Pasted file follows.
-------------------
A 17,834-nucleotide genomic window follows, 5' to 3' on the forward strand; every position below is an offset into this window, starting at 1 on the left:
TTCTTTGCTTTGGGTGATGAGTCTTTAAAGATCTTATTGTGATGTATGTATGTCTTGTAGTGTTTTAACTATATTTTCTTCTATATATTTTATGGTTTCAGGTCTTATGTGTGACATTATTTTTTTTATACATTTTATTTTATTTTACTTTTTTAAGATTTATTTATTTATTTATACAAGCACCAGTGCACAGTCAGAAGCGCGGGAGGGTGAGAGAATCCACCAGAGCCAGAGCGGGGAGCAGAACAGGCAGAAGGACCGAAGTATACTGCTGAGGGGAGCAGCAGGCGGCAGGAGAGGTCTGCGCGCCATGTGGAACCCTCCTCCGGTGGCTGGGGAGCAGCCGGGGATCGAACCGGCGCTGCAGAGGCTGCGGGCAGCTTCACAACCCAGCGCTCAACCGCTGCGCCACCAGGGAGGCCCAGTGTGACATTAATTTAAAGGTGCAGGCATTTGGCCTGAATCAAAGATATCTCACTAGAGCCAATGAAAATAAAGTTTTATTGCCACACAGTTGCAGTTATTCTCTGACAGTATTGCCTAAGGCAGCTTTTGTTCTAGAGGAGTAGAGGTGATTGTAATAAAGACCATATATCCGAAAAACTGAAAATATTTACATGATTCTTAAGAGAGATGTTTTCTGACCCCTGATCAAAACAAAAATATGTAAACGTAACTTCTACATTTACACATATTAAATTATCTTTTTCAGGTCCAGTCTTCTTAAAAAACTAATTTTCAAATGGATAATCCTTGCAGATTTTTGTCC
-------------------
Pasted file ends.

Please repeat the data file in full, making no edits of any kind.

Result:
A 17,834-nucleotide genomic window follows, 5' to 3' on the forward strand; every position below is an offset into this window, starting at 1 on the left:
TTCTTTGCTTTGGGTGATGAGTCTTTAAAGATCTTATTGTGATGTATGTATGTCTTGTAGTGTTTTAACTATATTTTCTTCTATATATTTTATGGTTTCAGGTCTTATGTGTGACATTATTTTTTTTATACATTTTATTTTATTTTACTTTTTTAAGATTTATTTATTTATTTATACAAGCACCAGTGCACAGTCAGAAGCGCGGGAGGGTGAGAGAATCCACCAGAGCCAGAGCGGGGAGCAGAACAGGCAGAAGGACCGAAGTATACTGCTGAGGGGAGCAGCAGGCGGCAGGAGAGGTCTGCGCGCCATGTGGAACCCTCCTCCGGTGGCTGGGGAGCAGCCGGGGATCGAACCGGCGCTGCAGAGGCTGCGGGCAGCTTCACAACCCAGCGCTCAACCGCTGCGCCACCAGGGAGGCCCAGTGTGACATTAATTTAAAGGTGCAGGCATTTGGCCTGAATCAAAGATATCTCACTAGAGCCAATGAAAATAAAGTTTTATTGCCACACAGTTGCAGTTATTCTCTGACAGTATTGCCTAAGGCAGCTTTTGTTCTAGAGGAGTAGAGGTGATTGTAATAAAGACCATATATCCGAAAAACTGAAAATATTTACATGATTCTTAAGAGAGATGTTTTCTGACCCCTGATCAAAACAAAAATATGTAAACGTAACTTCTACATTTACACATATTAAATTATCTTTTTCAGGTCCAGTCTTCTTAAAAAACTAATTTTCAAATGGATAATCCTTGCAGATTTTTGTCC